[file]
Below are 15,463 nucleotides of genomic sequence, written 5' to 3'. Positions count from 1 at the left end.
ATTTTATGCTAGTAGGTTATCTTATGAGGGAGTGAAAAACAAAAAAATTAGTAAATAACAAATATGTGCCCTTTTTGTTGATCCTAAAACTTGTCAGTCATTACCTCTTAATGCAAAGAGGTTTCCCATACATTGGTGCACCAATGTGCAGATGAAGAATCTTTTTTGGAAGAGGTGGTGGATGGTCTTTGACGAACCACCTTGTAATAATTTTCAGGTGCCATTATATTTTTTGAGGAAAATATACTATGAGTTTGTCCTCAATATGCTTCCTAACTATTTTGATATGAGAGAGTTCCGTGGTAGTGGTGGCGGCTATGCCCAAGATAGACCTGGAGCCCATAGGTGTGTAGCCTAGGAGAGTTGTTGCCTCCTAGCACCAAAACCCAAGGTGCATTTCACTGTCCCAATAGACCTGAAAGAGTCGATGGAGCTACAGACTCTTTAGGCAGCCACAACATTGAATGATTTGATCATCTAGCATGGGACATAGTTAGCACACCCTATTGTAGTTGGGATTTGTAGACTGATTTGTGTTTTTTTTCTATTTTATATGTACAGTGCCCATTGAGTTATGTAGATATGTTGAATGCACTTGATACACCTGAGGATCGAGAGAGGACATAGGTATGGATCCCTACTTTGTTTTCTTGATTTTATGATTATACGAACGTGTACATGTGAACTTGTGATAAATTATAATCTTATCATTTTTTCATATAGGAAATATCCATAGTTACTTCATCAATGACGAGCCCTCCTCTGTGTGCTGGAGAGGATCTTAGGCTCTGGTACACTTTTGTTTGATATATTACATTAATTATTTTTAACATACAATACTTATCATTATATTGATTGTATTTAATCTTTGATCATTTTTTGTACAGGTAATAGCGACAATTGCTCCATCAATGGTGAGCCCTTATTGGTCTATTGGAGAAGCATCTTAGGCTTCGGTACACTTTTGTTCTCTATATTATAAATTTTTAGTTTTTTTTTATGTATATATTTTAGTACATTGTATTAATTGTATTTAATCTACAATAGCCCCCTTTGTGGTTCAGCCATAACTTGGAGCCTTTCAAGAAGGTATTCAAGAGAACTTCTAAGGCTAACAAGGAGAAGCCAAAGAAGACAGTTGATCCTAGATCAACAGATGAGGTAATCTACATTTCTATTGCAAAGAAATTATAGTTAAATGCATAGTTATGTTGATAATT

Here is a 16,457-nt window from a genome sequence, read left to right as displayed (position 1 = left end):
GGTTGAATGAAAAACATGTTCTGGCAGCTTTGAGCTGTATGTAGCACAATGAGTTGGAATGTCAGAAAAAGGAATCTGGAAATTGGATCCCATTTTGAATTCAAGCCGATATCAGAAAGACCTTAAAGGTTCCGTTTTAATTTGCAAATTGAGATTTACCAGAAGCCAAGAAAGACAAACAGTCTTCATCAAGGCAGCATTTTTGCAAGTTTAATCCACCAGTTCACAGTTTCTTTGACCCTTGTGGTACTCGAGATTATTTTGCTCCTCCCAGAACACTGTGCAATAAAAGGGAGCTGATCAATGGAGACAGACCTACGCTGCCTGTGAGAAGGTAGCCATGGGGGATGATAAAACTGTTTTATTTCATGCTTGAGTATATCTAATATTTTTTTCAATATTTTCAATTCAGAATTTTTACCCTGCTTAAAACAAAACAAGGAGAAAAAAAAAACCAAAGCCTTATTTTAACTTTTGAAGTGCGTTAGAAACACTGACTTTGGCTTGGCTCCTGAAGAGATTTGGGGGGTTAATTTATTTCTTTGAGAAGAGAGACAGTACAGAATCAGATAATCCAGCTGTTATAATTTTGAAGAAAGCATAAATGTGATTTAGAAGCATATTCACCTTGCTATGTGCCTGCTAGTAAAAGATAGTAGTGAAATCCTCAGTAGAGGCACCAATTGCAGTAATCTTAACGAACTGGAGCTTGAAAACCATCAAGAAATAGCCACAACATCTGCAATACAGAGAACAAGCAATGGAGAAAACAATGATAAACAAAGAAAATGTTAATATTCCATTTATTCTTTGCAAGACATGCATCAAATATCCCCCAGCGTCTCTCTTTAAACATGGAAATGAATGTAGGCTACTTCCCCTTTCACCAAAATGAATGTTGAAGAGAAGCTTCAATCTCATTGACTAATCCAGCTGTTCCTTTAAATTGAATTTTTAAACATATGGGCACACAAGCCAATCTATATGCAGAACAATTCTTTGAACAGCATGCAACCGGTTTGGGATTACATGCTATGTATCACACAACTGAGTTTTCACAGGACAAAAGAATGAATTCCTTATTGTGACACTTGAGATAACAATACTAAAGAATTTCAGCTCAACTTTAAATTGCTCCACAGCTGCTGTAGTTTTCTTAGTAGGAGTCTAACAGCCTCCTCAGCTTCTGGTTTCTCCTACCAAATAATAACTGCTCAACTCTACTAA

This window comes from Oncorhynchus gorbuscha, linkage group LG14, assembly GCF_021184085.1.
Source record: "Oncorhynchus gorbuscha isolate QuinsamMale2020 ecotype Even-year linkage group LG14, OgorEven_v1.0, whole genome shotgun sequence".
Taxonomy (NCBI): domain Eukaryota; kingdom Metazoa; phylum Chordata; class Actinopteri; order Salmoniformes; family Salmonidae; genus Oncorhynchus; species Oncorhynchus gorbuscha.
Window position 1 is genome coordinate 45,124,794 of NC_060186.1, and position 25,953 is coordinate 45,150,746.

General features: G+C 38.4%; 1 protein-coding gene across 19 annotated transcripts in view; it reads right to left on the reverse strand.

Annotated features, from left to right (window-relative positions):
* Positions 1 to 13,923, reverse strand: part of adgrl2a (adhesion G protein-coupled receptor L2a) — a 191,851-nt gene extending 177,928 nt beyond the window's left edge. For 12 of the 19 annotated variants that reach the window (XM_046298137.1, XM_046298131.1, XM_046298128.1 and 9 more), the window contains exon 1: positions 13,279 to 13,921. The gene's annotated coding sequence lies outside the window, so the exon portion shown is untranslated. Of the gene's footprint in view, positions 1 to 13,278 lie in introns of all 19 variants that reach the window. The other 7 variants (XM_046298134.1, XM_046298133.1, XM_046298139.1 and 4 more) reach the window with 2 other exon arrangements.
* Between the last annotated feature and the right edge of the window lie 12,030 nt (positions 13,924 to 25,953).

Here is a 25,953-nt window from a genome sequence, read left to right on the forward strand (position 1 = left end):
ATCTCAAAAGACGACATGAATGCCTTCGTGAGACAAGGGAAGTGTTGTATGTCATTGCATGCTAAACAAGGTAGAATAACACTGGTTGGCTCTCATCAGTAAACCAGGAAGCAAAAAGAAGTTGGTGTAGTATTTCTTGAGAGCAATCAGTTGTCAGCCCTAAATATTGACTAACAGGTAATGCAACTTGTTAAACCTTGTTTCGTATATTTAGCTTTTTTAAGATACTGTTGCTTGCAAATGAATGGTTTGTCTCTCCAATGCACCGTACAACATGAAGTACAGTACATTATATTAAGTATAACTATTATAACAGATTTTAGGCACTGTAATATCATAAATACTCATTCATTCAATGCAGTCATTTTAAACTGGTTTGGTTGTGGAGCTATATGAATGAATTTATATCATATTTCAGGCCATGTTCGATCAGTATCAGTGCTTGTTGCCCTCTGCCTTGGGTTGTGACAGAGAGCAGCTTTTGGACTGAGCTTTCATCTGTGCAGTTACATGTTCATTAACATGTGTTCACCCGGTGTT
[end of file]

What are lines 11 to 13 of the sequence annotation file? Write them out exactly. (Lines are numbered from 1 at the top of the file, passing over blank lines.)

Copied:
* Positions 1 to 13,923, reverse strand: part of adgrl2a (adhesion G protein-coupled receptor L2a) — a 191,851-nt gene extending 177,928 nt beyond the window's left edge. For 12 of the 19 annotated variants that reach the window (XM_046298137.1, XM_046298131.1, XM_046298128.1 and 9 more), the window contains exon 1: positions 13,279 to 13,921. The gene's annotated coding sequence lies outside the window, so the exon portion shown is untranslated. Of the gene's footprint in view, positions 1 to 13,278 lie in introns of all 19 variants that reach the window. The other 7 variants (XM_046298134.1, XM_046298133.1, XM_046298139.1 and 4 more) reach the window with 2 other exon arrangements.
* Between the last annotated feature and the right edge of the window lie 12,030 nt (positions 13,924 to 25,953).

Here is a 25,953-nt window from a genome sequence, read left to right on the forward strand (position 1 = left end):